Markets will not bankroll U.S. profligacy forever. No one can say when the chill will start, but once it does -- as Greece's example demonstrates -- the effects are dramatic. The longer we stall before facing up to the unpleasant reductions we must make, the more draconian will be the demands. As the spiraling cost of reassuring markets of the EU's commitment to support Greece demonstrates, it's much better to beat markets to the reckoning.
Here again Virgil offers sound advice. As the Sybil gives Aeneas instructions to Hades, she cautions:
The way downward is easy from Averinus.
Black Dis' door stands open night and day.
But to retrace your steps to heaven's air,
There is the trouble, there is the toil.
It's easy to become Greece. But it's very hard to get out of their predicament.
LOUISA GOULIAMAKI/AFP/Getty Images
Europe's financial difficulties were predictable, but they have been unfolding at a startling clip. This has brought out different reactions in different commentators. Paul Krugman, for example, is preparing to hide under a table. I am no less impressed by the potential for disaster, but I am also struck by the undemocratic nature of major deliberations in Europe and by parallels here in the United States.
"Far too much time has been wasted on inaction," said Angel Gurría, secretary-general of the Paris-based Organisation for Economic Co-operation and Development. "We should have intervened two or three months ago. The markets have developed negatively since then, unnecessarily. That's why we have to act now, quickly and decisively."
The North Rhine-Westphalia election has the potential to upset the existing balance of power. At stake is not only the state legislature, but also control for Mrs. Merkel's coalition over the little-watched upper house of Parliament, the Bundesrat, which has to sign off on legislation. Billions of dollars in assistance for Greece may not play well with voters in a state with its own financial problems.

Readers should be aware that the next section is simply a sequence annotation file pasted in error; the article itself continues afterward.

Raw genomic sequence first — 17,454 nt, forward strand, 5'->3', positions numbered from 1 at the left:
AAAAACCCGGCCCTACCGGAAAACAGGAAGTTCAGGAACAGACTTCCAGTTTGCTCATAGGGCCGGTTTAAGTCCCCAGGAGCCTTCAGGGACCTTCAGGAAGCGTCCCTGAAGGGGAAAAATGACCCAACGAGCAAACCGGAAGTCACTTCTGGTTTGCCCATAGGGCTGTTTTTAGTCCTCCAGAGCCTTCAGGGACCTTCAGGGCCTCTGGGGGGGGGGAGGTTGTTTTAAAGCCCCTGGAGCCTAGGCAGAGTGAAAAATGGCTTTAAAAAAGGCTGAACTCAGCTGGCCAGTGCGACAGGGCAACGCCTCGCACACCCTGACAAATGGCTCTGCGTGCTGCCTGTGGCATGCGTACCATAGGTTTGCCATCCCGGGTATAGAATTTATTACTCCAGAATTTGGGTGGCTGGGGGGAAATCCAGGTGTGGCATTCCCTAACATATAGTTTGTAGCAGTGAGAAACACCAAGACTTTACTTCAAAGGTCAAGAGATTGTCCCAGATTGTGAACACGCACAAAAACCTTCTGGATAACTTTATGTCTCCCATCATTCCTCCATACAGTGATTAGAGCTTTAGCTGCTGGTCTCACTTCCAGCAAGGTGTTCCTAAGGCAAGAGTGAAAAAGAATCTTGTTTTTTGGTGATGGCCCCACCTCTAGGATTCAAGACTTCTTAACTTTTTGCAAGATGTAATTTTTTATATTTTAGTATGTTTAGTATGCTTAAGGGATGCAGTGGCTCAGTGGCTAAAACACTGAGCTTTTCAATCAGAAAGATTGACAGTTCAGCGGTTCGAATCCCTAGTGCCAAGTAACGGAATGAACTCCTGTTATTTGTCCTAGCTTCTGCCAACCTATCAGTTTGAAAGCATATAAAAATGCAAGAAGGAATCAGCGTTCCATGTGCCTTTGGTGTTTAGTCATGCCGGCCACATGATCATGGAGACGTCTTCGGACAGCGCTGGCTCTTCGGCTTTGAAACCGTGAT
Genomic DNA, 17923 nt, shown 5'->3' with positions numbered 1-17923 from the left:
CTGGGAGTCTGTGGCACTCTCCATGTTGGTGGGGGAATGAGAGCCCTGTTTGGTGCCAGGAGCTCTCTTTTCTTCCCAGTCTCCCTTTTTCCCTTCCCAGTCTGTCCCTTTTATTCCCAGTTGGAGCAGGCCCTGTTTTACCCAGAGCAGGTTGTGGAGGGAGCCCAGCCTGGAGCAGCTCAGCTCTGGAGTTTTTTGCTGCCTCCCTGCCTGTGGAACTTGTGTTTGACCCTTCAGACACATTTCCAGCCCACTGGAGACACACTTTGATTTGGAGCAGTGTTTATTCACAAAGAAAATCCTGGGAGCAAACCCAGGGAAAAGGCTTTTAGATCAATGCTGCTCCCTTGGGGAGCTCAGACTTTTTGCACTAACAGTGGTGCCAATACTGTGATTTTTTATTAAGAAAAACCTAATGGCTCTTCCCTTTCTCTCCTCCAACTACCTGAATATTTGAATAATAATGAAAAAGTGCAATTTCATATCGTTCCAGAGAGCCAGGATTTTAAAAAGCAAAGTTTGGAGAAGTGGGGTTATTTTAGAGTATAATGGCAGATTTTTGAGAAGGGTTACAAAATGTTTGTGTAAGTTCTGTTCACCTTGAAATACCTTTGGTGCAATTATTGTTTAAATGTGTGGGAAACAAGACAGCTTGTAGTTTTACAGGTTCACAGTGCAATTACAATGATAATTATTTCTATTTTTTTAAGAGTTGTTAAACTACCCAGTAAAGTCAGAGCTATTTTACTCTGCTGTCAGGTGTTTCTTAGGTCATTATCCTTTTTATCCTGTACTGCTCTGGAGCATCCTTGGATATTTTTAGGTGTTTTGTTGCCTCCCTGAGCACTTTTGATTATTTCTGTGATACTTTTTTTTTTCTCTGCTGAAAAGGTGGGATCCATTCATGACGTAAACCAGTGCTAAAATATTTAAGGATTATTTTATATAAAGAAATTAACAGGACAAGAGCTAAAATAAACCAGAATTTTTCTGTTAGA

"May not play well" is an understatement. A German poll found that only 16 percent of Germans support a Greek bailout while 65 percent are opposed. I am not an advocate of governing by referendum (a number of years living in California clarified the problems with that approach). Yet the avoidance of the electorate on such matters is deeply problematic.
LOUISA GOULIAMAKI/AFP/Getty Images
By Phil Levy
Wherever else the status quo ante may reign, the Obama administration has brought change to the tradition of sending foreign dignitaries home with lovely parting gifts. Back in September, the chairman of China's legislature was dispatched with a new set of tire tariffs. Now, German Chancellor Angela Merkel has been sent home with an auto jobs program that won't start.
This latest gesture flows from the U.S. government's majority ownership stake in General Motors. GM is a global company and its empire includes ownership in a European subsidiary, Opel. Half of Opel's 50,000 employees are in Germany. Thus, when GM was facing bankruptcy this spring, the German government took a strong interest. It offered a $2.2 billion loan to help Opel survive and preserve German jobs.
The Obama administration guided GM through bankruptcy and on to a distinctive ownership structure. U.S. taxpayers now hold a 61 percent stake in GM, with an additional 17.5 percent stake granted to the United Auto Workers. The bankruptcy process concluded in early July, at which point GM set about trying to become lean and mean. One aspect of that was a move to sell Opel to a Russian-backed Canadian group called Magna.